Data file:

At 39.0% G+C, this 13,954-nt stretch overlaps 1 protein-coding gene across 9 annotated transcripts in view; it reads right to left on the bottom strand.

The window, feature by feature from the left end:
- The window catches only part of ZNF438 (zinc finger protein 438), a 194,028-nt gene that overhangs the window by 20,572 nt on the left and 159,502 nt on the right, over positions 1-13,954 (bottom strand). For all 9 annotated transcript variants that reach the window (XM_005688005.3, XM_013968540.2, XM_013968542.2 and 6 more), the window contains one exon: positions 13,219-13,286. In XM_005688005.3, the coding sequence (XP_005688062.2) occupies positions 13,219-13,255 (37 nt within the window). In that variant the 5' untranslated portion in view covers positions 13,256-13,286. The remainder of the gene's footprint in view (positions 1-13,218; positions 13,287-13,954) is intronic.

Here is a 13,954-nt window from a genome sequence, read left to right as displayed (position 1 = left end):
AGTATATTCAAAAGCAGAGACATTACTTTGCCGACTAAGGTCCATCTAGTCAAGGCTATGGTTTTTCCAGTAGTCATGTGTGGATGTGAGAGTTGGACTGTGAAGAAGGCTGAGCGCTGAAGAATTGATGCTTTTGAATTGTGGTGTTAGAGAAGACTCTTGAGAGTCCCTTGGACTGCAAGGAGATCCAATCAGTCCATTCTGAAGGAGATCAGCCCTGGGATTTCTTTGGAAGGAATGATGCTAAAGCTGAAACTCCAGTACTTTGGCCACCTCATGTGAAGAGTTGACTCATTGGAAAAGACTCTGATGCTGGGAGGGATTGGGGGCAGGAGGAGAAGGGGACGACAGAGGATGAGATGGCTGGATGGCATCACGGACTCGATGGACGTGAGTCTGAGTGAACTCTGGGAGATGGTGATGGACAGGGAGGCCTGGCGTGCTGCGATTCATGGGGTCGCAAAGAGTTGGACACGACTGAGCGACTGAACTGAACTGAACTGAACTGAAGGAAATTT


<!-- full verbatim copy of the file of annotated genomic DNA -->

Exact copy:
At 39.0% G+C, this 13,954-nt stretch overlaps 1 protein-coding gene across 9 annotated transcripts in view; it reads right to left on the bottom strand.

The window, feature by feature from the left end:
- The window catches only part of ZNF438 (zinc finger protein 438), a 194,028-nt gene that overhangs the window by 20,572 nt on the left and 159,502 nt on the right, over positions 1-13,954 (bottom strand). For all 9 annotated transcript variants that reach the window (XM_005688005.3, XM_013968540.2, XM_013968542.2 and 6 more), the window contains one exon: positions 13,219-13,286. In XM_005688005.3, the coding sequence (XP_005688062.2) occupies positions 13,219-13,255 (37 nt within the window). In that variant the 5' untranslated portion in view covers positions 13,256-13,286. The remainder of the gene's footprint in view (positions 1-13,218; positions 13,287-13,954) is intronic.

Here is a 13,954-nt window from a genome sequence, read left to right as displayed (position 1 = left end):
AGTATATTCAAAAGCAGAGACATTACTTTGCCGACTAAGGTCCATCTAGTCAAGGCTATGGTTTTTCCAGTAGTCATGTGTGGATGTGAGAGTTGGACTGTGAAGAAGGCTGAGCGCTGAAGAATTGATGCTTTTGAATTGTGGTGTTAGAGAAGACTCTTGAGAGTCCCTTGGACTGCAAGGAGATCCAATCAGTCCATTCTGAAGGAGATCAGCCCTGGGATTTCTTTGGAAGGAATGATGCTAAAGCTGAAACTCCAGTACTTTGGCCACCTCATGTGAAGAGTTGACTCATTGGAAAAGACTCTGATGCTGGGAGGGATTGGGGGCAGGAGGAGAAGGGGACGACAGAGGATGAGATGGCTGGATGGCATCACGGACTCGATGGACGTGAGTCTGAGTGAACTCTGGGAGATGGTGATGGACAGGGAGGCCTGGCGTGCTGCGATTCATGGGGTCGCAAAGAGTTGGACACGACTGAGCGACTGAACTGAACTGAACTGAACTGAAGGAAATTT